Ethiopia demands food aid for 6.2 million people – By Aaron Maasho (AFP)
ADDIS ABABA — Twenty-five years after Ethiopia’s famine killed a million people and spurred a massive global aid effort, the government appealed Thursday for help for more than six million facing starvation. (more…)
ADDIS ABABA — Twenty-five years after Ethiopia’s famine killed a million people and spurred a massive global aid effort, the government appealed Thursday for help for more than six million facing starvation.
State Minister for Agriculture Mitiku Kassa said the drought-stricken country needed 159,000 tonnes of food aid worth 121 million dollars between now and year’s end for 6.2 million people.
He said nearly 80,000 children under five were suffering from acute malnutrition and that nine million dollars were required for moderately malnourished children and women.
“Since… January, the country continues to face several humanitarian challenges in food and livelihood security, health, nutrition, and in water and sanitation,” Mitiku told donors.
In a report to mark the 25th anniversary since the 1984 famine, Oxfam called for a change of strategy towards human suffering in Ethiopia, Africa’s second most populous country after Nigeria.
It urged donors to focus on helping communities devise ways of preparing and dealing with disasters, such as building dams to collect rain water to be used during dry seasons rather than sending emergency relief.
Ethiopia adopted a controversial aid law early this year, under which any local group drawing more than 10 percent of its funding from abroad would be classified as foreign and subjected to tight government control.
Oxfam said lessons still had to be learned from the 1984 crisis, and bemoaned that long-term strategies receive less than one percent of international aid.
“Sending food aid does save lives, (but) the dominance of this approach fails to offer long-term solutions which would break these cyclical and chronic crises,” said the report: “Band Aids and Beyond.”
“We cannot make the rains come, but there is much more that we can do to break the cycle of drought-driven disaster in Ethiopia and the Horn of Africa,” Oxfam director Penny Laurence said.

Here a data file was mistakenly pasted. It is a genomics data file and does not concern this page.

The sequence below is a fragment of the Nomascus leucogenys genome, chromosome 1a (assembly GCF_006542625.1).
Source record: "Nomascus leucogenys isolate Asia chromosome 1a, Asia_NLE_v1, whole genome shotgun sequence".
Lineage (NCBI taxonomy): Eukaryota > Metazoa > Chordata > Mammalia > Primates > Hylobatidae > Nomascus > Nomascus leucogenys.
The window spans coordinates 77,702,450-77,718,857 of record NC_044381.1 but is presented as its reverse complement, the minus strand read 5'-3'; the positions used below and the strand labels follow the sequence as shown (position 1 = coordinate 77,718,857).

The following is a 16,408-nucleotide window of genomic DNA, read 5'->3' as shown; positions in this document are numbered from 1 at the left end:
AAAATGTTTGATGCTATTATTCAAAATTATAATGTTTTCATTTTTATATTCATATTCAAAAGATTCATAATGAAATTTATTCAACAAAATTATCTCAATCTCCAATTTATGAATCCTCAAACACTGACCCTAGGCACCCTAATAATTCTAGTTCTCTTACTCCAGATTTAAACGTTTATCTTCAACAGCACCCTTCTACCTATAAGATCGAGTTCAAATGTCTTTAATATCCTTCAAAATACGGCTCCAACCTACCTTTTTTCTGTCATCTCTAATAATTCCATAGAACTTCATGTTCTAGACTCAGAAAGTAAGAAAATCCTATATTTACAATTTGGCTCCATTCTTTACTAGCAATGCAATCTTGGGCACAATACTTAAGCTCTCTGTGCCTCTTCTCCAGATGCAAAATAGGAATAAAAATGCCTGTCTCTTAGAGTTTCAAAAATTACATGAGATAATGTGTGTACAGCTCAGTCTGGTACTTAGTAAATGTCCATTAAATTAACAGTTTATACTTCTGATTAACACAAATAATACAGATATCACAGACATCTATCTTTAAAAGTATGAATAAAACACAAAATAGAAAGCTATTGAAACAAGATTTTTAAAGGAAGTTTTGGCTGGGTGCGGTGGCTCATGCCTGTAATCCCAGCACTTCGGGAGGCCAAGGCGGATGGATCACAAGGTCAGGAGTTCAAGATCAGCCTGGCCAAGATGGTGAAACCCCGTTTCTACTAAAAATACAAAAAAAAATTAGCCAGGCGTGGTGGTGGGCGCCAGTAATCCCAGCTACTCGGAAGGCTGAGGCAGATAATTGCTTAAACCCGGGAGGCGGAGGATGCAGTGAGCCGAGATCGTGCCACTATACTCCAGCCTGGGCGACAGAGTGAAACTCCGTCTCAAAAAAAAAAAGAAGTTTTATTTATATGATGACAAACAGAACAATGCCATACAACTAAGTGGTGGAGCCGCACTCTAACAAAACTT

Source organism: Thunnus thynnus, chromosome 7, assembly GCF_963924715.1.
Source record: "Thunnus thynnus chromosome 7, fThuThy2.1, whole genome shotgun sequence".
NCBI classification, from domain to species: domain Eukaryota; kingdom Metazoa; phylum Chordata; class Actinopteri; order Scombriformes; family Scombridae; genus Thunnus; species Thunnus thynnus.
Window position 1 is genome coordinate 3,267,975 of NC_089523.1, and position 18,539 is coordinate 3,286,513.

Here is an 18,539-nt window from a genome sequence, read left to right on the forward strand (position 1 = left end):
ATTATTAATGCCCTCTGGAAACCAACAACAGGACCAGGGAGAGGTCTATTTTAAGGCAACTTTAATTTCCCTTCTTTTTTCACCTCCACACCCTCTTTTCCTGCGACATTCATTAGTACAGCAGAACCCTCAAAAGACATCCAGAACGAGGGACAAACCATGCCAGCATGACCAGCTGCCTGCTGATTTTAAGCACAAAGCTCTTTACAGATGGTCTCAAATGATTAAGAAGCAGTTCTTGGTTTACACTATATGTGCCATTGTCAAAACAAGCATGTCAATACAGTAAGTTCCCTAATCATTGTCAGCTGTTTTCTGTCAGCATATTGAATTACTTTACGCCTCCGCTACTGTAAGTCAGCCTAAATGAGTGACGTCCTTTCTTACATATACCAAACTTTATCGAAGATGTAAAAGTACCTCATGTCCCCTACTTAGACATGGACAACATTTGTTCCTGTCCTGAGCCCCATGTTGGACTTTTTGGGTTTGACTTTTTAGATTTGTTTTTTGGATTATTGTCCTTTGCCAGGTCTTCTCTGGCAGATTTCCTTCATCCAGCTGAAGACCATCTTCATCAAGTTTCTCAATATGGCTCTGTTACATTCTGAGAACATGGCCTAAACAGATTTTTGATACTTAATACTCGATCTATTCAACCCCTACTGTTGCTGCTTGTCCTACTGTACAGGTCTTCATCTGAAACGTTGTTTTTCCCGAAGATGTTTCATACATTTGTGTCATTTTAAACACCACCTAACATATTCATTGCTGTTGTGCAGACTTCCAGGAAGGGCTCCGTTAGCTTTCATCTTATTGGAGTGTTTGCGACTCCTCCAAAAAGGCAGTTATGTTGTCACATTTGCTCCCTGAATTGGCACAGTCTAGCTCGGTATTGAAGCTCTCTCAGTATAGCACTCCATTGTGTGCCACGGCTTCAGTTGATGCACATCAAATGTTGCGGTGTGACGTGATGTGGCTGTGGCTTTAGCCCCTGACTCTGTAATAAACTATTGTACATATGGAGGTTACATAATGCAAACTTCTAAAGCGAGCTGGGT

“Food aid offers temporary relief and has kept people alive in countless situations, but does not tackle the underlying causes that continue to make people vulnerable to disaster year-after-year.”
Of the 3.2 billion dollars of US aid to Ethiopia since 1991, 94 percent is food which is delivered there rather than grown locally or imported from the region, said the aid group.
However, some Ethiopian regions have learnt from the adversity of the 1984 drought and the palliative effects of emergency food aid and turned to modern agriculture for sustenance.
“It was horrible. There was nothing I could do to save some of my dying neighbours,” recalls 55-year-old farmer Tayto Mesfin in Abay village, some 800 kilometres (500 miles) north of the capital Addis Ababa.
“There is nothing worse than food aid, it is never sustainable,” said Tayto, standing at the gate of an expansive wheat farm. “If the right methods are practiced, food shortages can be overcome.”
Abay residents have built silos and farmers have been provided with drought-resistant seeds as well as training with the help of Oxfam.
“Drought does not need to mean hunger and destitution,” said Lawrence. “If communities have irrigation for crops, grain stores and wells to harvest rains then they can survive despite what the elements throw at them.”
Although none of Ethiopia’s six national droughts since 1984 have been as devastating, aid groups say the grim prospects of food shortages will linger for years to come due to climate change.
Average temperatures in Ethiopia are predicted to rise by 3.9 degrees celsius by 2080, Oxfam said, making drought “the norm, hitting the region in up to three in every four years in the next 25 years.”
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